+1 Recommend
0 collections
      • Record: found
      • Abstract: found
      • Article: not found

      Conserved gene clusters in bacterial genomes provide further support for the primacy of RNA.

      Journal of Molecular Evolution
      Archaea, genetics, Bacillus subtilis, Base Sequence, Conserved Sequence, Cyanobacteria, Escherichia coli, Genes, Bacterial, Genome, Bacterial, Haemophilus influenzae, Multigene Family, Mycoplasma, RNA, Bacterial

      Read this article at

          There is no author summary for this article yet. Authors can add summaries to their articles on ScienceOpen to make them more accessible to a non-specialist audience.


          Five complete bacterial genome sequences have been released to the scientific community. These include four (eu)Bacteria, Haemophilus influenzae, Mycoplasma genitalium, M. pneumoniae, and Synechocystis PCC 6803, as well as one Archaeon, Methanococcus jannaschii. Features of organization shared by these genomes are likely to have arisen very early in the history of the bacteria and thus can be expected to provide further insight into the nature of early ancestors. Results of a genome comparison of these five organisms confirm earlier observations that gene order is remarkably unpreserved. There are, nevertheless, at least 16 clusters of two or more genes whose order remains the same among the four (eu)Bacteria and these are presumed to reflect conserved elements of coordinated gene expression that require gene proximity. Eight of these gene orders are essentially conserved in the Archaea as well. Many of these clusters are known to be regulated by RNA-level mechanisms in Escherichia coli, which supports the earlier suggestion that this type of regulation of gene expression may have arisen very early. We conclude that although the last common ancestor may have had a DNA genome, it likely was preceded by progenotes with an RNA genome.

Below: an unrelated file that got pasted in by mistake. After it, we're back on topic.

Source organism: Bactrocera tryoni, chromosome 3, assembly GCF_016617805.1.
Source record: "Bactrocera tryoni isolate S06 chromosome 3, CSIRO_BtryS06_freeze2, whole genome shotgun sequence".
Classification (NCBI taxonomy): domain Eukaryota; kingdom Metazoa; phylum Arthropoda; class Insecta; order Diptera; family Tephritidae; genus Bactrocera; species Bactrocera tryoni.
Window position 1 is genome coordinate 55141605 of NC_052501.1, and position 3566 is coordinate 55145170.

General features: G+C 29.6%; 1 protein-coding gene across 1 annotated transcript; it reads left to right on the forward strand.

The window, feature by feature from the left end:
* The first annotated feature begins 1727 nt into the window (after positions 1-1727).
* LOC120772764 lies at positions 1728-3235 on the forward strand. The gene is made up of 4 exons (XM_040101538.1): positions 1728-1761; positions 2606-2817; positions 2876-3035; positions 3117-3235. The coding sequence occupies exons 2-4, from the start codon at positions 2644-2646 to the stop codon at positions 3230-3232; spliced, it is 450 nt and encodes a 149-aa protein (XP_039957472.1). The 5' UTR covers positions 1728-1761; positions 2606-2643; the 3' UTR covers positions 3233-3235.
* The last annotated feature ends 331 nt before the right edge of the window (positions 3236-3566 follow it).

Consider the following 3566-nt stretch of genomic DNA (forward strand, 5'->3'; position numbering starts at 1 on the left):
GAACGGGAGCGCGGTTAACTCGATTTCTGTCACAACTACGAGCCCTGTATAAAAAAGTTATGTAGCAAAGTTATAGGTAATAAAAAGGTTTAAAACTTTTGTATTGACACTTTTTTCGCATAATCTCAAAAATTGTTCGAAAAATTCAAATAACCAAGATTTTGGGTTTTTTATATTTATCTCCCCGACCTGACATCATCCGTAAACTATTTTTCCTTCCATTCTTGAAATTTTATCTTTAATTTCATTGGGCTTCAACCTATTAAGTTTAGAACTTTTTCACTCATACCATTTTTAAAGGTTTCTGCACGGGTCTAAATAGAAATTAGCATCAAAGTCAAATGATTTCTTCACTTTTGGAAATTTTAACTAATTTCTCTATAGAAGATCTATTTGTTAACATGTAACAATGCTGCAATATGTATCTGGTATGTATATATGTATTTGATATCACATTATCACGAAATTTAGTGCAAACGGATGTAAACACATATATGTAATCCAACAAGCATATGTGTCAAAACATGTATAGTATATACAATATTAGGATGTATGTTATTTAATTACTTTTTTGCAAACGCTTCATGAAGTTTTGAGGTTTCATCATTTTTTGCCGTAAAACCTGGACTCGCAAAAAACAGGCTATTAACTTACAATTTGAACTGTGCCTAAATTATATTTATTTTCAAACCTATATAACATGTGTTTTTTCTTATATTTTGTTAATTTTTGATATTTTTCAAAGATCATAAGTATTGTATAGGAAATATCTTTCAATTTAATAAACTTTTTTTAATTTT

Related collections

          Author and article information


          Comment on this article